Among the products manufactured by Shire, the London-listed drugs group, are several treatments for Attention Deficit Hyperactivity Disorder. That might explain why the company keeps encountering the same difficulties with investors over the sums paid to its top executives.
In the last few weeks, the pharmaceuticals giant has circulated a chunky document to its largest shareholders setting out plans for a new three-year pay policy.
Parts of it, I’m told, read like the formula for a particularly complex drug compound; so much for simplifying boardroom pay. One investor who has seen the proposals says they are marginally less contentious than previous efforts, but that’s not Shire’s only problem. Sachem Head Capital Management, an activist US hedge fund, has begun building a small stake in the company, pushing the board to pursue more radical options than the spin-off of its neuroscience arm.
In fairness, CEO Flemming Ornskov has pledged to announce a decision on that issue by the end of the year. Investors are hopeful that separating the unit will help reverse a 25 per cent fall in the share price over the last year.
But there’s yet another headache that none of Shire’s drugs will address. I understand the company has also attracted the attention of the Investor Forum, the body that includes representatives of Britain’s multi-trillion pound asset management sector.
The exact scope of the Forum’s concerns is unclear, but another pay row would only add fuel to the fire.
Bulge-bracket bankers, beware the boutiques: fans of alliteration will no doubt feel a sense of smug self-satisfaction at this truism of the post-crisis investment banking arena. The rise of Moelis, PJT Partners and Robey Warshaw has been so striking that moves by their protagonists have become worthy of close attention.
So it’s notable that Sir Simon Robey – arguably the most successful British M&A adviser of his generation – has quietly taken on the chairmanship of Connaught, a financial advisory firm focused on founder-led companies in the technology, media and entertainment sectors. The move, disclosed on the City watchdog’s register this week, partners Robey with Ian Osborne, an impeccably networked tech adviser and investor whose tenure as a partner at DST Global involved backing Alibaba, Airbnb, Facebook and Twitter.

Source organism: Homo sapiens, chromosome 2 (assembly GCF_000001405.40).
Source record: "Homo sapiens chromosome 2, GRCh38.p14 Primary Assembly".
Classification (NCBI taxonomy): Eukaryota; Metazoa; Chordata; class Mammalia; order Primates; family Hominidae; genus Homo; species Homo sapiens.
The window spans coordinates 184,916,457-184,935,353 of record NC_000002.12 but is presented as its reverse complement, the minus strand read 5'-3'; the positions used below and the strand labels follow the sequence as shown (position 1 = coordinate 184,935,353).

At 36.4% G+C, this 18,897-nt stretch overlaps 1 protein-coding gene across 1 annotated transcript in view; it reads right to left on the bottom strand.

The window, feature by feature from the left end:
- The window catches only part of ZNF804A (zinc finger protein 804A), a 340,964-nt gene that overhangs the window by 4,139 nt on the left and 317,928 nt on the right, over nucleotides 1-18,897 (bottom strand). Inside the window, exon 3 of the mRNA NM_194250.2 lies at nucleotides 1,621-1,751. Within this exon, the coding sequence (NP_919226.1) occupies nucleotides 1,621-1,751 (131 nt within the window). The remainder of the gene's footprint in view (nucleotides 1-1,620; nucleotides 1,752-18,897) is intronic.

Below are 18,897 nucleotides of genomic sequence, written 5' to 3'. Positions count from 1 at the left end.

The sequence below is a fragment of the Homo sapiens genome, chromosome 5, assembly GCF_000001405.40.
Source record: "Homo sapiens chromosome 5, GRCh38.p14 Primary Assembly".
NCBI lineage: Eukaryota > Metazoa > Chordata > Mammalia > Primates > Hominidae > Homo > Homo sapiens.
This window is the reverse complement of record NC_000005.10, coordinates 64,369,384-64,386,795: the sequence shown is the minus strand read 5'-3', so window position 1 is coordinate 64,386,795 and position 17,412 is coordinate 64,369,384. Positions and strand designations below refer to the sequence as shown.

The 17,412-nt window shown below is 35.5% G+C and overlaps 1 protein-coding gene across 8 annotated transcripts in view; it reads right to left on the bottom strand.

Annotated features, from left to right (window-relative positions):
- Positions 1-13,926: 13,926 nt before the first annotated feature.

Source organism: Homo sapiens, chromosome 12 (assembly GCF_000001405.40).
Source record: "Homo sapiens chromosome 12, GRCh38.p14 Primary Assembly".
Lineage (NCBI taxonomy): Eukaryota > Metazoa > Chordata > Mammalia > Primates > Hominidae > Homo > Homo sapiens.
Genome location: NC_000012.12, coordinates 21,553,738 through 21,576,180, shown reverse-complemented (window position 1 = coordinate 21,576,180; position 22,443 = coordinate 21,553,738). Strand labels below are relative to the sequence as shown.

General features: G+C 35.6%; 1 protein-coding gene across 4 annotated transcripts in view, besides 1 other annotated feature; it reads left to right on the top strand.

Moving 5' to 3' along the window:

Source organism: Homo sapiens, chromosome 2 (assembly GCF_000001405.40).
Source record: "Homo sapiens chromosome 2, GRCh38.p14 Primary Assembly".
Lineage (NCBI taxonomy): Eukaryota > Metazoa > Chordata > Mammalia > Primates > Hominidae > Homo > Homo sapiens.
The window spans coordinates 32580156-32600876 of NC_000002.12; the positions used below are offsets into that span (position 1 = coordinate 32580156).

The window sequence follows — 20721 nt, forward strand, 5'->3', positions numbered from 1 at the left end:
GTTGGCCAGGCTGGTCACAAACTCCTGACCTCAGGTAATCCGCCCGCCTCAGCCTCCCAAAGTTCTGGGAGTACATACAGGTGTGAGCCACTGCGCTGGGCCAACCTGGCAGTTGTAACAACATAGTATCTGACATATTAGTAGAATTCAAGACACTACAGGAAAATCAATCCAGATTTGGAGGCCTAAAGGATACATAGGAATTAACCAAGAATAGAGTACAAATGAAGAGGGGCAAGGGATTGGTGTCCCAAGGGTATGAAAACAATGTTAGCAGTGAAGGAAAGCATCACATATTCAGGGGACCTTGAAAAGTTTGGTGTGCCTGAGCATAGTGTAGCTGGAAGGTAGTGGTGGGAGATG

The Connaught duo are coy about the significance of Robey’s appointment, but I understand that he will advise its clients alongside those (and not instead) of Robey Warshaw, the boutique which is now the UK’s leading independent deals adviser.
With TMT now taking the biggest slice of global M&A, and the emergence of gargantuan tech companies such as Alphabet and Apple, I’d put money on Osborne’s alliance with Robey making waves on both sides of the Atlantic.
Ofgem, the FCA, Ofcom and the accountancy watchdog: the race to bare teeth has become of paramount importance for a clutch of regulators often accused of being captured by those they supervise.
This week’s decision by the Financial Reporting Council to fine EY £2.75m over its audit of Tech Data Limited comes at a crucial time for the body, which is being given an enhanced remit to oversee the government’s latest corporate governance reforms. What got curiously overlooked, though, was that Julian Gray, the partner on the account who was fined £59,000, is now in the employment of PwC – a firm already in the FRC’s cross-hairs for apparent failings at BT Group, BHS and elsewhere.
And with Tech Data now settled, that leaves EY as the only one of the six largest auditors without a live investigation against its name.
The FRC will have its enforcement work cut out for some time to come.